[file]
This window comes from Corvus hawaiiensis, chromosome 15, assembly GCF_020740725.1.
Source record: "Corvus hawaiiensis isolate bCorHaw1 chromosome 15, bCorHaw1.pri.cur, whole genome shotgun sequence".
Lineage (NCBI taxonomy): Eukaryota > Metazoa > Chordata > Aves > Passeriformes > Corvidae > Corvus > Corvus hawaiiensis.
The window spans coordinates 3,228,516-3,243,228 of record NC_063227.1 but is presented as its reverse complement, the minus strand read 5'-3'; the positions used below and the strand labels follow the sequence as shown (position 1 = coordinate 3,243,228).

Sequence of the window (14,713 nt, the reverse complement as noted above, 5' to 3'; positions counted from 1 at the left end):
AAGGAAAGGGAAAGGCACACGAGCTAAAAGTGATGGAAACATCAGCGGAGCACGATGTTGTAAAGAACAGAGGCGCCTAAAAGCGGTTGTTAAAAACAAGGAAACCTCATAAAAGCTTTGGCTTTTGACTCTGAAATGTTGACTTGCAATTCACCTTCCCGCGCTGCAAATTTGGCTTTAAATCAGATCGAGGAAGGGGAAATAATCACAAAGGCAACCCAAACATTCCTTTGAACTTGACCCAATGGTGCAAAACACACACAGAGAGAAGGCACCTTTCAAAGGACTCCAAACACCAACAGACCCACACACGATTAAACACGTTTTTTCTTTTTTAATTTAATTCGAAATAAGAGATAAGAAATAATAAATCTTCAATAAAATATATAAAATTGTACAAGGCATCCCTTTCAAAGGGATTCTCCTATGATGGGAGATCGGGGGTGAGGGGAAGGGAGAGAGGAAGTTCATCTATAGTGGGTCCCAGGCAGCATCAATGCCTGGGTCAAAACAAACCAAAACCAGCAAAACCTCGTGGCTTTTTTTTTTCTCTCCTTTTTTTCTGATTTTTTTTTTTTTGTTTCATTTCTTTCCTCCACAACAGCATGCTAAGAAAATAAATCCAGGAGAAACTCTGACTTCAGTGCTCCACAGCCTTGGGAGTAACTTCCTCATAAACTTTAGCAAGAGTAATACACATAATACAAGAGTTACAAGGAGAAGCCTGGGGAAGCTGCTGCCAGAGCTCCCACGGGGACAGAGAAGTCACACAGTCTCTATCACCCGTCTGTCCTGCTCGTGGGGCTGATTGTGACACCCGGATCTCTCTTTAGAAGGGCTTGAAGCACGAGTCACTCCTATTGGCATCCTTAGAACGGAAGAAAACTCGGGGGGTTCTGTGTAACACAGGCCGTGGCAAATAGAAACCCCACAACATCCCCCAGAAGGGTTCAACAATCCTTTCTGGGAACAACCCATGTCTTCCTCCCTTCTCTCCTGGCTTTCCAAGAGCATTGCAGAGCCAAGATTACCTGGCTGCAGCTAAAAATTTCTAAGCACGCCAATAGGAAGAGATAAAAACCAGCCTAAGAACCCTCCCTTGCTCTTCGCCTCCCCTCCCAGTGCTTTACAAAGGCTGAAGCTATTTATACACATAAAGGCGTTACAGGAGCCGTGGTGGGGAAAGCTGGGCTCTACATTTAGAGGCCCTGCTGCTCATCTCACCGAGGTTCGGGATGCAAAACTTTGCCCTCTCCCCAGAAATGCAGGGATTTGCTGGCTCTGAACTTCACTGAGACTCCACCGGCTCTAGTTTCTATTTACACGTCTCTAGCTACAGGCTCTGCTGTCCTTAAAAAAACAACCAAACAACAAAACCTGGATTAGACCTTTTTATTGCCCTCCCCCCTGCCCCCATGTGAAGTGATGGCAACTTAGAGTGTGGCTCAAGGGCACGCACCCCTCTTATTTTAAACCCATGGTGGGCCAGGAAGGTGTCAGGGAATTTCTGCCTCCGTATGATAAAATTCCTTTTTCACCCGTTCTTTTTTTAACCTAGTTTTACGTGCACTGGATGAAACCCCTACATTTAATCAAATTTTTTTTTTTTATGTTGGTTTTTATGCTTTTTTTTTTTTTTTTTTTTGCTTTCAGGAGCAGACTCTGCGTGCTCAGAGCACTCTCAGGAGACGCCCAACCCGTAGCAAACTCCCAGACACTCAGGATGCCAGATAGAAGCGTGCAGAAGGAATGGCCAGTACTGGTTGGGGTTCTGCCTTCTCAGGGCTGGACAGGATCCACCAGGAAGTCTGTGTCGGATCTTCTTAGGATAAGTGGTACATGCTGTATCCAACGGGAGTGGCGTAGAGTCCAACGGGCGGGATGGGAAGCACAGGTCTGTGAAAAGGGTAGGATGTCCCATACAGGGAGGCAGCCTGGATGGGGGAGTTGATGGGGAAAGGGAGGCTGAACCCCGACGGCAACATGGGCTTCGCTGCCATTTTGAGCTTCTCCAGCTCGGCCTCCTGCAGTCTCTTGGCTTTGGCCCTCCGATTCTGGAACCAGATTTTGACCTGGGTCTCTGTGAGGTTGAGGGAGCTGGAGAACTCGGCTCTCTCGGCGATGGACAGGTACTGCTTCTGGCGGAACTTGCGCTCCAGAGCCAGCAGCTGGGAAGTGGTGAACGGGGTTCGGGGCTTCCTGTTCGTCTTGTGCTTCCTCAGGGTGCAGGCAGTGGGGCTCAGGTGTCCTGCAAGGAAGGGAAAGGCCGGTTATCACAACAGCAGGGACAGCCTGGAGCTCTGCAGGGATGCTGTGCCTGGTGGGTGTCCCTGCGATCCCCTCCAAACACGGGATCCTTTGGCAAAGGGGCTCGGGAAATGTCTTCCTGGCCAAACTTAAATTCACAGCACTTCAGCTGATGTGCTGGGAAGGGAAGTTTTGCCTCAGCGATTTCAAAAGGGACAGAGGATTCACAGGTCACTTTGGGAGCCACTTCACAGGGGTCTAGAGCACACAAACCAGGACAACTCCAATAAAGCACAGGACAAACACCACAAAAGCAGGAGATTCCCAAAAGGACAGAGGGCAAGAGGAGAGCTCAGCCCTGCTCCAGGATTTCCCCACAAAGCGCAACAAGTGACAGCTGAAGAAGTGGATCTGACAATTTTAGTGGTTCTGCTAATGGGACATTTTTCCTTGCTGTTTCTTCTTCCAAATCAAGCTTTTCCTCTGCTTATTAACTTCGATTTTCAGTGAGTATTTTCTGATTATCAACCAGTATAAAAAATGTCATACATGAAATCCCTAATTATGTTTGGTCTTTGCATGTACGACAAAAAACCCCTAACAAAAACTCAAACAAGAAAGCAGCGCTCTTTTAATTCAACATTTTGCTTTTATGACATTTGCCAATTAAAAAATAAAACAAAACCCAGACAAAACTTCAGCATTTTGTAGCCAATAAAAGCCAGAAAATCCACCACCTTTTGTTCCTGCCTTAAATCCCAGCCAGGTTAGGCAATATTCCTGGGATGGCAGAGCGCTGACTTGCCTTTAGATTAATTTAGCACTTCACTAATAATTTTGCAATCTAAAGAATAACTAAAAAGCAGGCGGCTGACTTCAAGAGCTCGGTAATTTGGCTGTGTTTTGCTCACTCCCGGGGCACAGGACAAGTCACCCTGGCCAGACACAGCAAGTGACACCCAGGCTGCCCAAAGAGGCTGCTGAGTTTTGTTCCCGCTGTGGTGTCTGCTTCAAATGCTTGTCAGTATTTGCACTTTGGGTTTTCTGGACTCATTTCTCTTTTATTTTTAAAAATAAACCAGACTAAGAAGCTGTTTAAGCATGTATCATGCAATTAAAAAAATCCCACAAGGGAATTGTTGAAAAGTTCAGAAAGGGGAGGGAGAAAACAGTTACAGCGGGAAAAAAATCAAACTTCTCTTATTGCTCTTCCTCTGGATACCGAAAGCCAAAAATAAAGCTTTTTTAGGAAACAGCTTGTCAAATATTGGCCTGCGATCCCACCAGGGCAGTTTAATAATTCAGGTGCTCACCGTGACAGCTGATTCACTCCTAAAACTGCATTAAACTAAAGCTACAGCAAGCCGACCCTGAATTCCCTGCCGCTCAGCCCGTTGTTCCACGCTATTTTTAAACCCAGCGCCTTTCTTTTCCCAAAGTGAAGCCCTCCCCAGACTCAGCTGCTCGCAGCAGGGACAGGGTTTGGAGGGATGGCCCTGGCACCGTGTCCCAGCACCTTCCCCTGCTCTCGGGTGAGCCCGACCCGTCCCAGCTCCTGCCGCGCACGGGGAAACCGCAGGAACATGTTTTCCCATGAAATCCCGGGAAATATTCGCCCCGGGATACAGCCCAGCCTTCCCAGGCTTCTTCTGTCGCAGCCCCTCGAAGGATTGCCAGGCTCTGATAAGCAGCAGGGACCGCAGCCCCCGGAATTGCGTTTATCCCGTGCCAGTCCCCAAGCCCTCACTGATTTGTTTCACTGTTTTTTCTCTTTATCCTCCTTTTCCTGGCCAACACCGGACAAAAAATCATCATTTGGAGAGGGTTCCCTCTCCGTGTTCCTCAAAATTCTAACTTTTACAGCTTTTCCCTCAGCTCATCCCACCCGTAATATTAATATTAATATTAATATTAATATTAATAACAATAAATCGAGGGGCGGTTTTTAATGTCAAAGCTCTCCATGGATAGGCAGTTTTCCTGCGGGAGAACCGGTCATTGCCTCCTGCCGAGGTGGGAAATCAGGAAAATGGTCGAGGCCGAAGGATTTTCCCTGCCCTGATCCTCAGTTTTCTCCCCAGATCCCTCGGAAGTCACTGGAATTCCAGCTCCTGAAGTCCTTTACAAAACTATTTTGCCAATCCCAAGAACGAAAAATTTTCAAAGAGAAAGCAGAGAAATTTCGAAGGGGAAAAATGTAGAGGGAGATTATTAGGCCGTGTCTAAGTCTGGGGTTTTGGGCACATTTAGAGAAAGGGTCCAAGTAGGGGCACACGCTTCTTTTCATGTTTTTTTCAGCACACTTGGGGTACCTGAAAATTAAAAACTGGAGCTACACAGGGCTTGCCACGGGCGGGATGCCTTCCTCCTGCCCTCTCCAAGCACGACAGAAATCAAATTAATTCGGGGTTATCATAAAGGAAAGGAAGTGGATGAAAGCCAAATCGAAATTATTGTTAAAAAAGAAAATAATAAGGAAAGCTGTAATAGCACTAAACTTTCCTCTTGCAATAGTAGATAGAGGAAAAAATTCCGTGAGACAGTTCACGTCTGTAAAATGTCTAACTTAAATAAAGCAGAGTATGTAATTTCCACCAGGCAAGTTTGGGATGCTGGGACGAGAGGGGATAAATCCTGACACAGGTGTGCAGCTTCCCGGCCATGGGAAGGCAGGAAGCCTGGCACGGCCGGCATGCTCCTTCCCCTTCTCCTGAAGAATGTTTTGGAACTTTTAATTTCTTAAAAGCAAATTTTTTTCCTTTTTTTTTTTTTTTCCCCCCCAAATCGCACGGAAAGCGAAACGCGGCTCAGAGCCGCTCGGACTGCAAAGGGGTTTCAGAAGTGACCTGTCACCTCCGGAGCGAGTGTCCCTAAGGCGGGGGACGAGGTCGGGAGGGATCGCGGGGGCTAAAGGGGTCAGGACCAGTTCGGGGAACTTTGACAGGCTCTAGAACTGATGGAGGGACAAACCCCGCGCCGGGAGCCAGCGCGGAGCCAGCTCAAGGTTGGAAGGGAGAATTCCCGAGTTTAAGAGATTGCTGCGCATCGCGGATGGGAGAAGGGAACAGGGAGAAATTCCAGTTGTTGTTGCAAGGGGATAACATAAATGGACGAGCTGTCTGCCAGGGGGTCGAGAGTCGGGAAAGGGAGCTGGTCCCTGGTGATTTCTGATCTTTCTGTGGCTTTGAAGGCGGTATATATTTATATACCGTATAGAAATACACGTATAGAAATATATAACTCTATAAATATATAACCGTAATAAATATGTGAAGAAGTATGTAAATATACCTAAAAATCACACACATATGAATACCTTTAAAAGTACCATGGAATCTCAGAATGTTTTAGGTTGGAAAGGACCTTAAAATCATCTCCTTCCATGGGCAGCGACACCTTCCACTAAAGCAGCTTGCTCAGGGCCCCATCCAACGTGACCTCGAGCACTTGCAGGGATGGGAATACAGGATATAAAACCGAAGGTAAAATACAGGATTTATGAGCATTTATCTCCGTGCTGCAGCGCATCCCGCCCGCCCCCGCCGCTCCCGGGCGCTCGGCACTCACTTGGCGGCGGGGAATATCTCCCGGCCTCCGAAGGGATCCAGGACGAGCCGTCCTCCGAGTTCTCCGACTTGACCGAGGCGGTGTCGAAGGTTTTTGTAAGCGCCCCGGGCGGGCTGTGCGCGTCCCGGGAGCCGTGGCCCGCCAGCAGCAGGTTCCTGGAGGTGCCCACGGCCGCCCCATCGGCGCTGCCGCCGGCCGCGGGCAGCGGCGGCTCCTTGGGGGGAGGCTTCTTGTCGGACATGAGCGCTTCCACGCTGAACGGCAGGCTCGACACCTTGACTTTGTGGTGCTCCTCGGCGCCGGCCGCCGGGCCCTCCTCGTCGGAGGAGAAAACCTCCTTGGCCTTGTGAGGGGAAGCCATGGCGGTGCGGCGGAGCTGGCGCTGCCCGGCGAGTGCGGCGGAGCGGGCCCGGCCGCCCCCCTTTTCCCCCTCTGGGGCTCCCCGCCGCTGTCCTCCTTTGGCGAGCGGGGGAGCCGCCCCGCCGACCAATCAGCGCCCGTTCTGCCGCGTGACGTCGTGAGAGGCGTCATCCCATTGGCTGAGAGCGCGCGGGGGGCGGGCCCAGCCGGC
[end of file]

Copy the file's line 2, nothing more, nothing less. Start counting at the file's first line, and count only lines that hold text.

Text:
Source record: "Corvus hawaiiensis isolate bCorHaw1 chromosome 15, bCorHaw1.pri.cur, whole genome shotgun sequence".